MIAMI -- After scoring the fourth-most runs in the National League in the abbreviated 2020 season, the Phillies ran back the lineup this year and finished with a middle-of-the-pack offense.
The result: Hitting coach Joe Dillon lost his job.
Dillon and infield coach Juan Castro were let go Sunday before the season finale here against the Miami Marlins, Phillies manager Joe Girardi said. Assistant hitting coach Pedro Guerrero was given permission to look for a job elsewhere. Girardi said the rest of the staff, including first-year pitching coach Caleb Cotham, will return next season.
“I think they worked extremely hard, but we just felt at this time it was time to make some changes,” Girardi said of Dillon and Castro, both of whom were on the major-league coaching staff for two seasons. “We always talk about, at this level, it’s a production-based business. It’s difficult.”
Dillon came to the Phillies after two seasons as the Washington Nationals’ assistant hitting coach under Kevin Long, Girardi’s hitting coach for several years with the New York Yankees. Dillon also had a preexisting relationship with Bryce Harper, and Harper had the second-highest on-base-plus-slugging (1.017) in the majors over the last two seasons among hitters with at least 400 plate appearances, including a 1.039 mark entering play Sunday.
But most of the Phillies’ regulars had a lower OPS this year than last. Young third baseman Alec Bohm regressed at the plate; veteran shortstop Didi Gregorius had the worst year of his career. As a team, the Phillies cut their strikeout rate from 27.2% in April and May to 20.9% thereafter. But they ranked seventh in the NL in runs (730), home runs (196), and on-base percentage (.318), eighth in slugging (.408), and 10th in hits (1,280) through Saturday night’s game. They had the lowest batting average in baseball against fastballs (.244).
For a team that was built to slug, the Phillies were too inconsistent. In a text message Sunday, Dillon said he understood someone had to take the fall and wished the team well.
“Expectations weren’t met, and I’ll take full responsibility for that,” Dillon said. “I gave everyone in that clubhouse everything I had, and I’ll stand behind all the work Pedro Guerrero, [scouting coordinator] Josh Studnitzer and I did the last two years.”
Said Harper: “I thought working with him every day personally was really good for me. But as an offense, I don’t think we did our job enough to really warrant anybody’s success. It’s part of the business side of the game. It’s part of the process if you’re not winning, if you’re not doing well.”
In the next hitting coach, Girardi said he will look for “a combination of everything,” from traditional coaching techniques, to an understanding of data and analytics. But the Phillies sought a similar blend when they landed on Dillon two years ago. In an age when most players have personal swing coaches, the job of a major-league hitting coach has only gotten more difficult.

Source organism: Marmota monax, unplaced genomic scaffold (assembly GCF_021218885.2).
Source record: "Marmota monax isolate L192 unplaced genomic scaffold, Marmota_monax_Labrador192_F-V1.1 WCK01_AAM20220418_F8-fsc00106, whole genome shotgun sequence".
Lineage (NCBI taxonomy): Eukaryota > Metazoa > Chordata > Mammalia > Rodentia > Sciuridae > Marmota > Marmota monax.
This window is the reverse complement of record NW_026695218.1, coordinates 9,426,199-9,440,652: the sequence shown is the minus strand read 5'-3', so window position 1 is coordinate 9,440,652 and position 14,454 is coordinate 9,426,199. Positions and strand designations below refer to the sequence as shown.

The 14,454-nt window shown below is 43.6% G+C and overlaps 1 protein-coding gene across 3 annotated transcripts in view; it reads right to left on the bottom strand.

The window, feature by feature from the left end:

“I think it’s keeping them on track and making adjustments,” Girardi said. “I think approach is important. Combating what [pitchers] are doing to you is probably the most important thing that you can do as a hitter. You have to adjust always in this game because they’re adjusting to you. And who helps you make those adjustments the quickest? That’s what we’re looking for.”
Castro, a 17-year former major-league infielder, was charged with improving a Phillies infield that wasn’t expected to be a strength. Bohm, Gregorius, and Rhys Hoskins are below-average defenders at their positions. Sure enough, Hoskins saved six fewer runs than average at first base, while Gregorius saved 10 less than the average shortstop and Bohm 11 less than the average third baseman.
In spring training, Castro emphasized a better pre-pitch setup for the infielders. Midway through the season, Gregorius said he reverted to what he had done in the past.
“They wanted me to do some presets that weren’t working for me, so I told them I’m done with that and went back to my old ways,” Gregorius said in July. “Just one step and get ready. Before, I was trying to jump and I was always out of rhythm.”
It raises the question of how much an infield coach can do to improve a 31-year-old shortstop’s range or a third baseman’s first step.
“You challenge the players to invest in their training, quickness and first step, and the anticipation,” Girardi said. “You challenge them to get after that this winter. Now, the players are responsible to do that, and if they don’t, then usually you don’t see the improvement.
“Overall, defensively, we have to get better. I believe that our defense cost us games this year. I think that range and ball securement is really important, and those will be things that we continue to try to tackle and accomplish.”
Girardi said Friday that the Phillies haven’t told Bohm to prepare for a position change next year. Gregorius is under contract for $15.25 million in 2022 and lacks trade value coming off a dismal year. It’s difficult to imagine the left side of the infield looking the same next year.
But if it does, Bohm and Gregorius will be coached by someone new.
“Regarding what happened, I really don’t know,” Castro said by text. “Just the thinking to go a different route on the infield coach. Nothing but thanks to the organization for the opportunity.”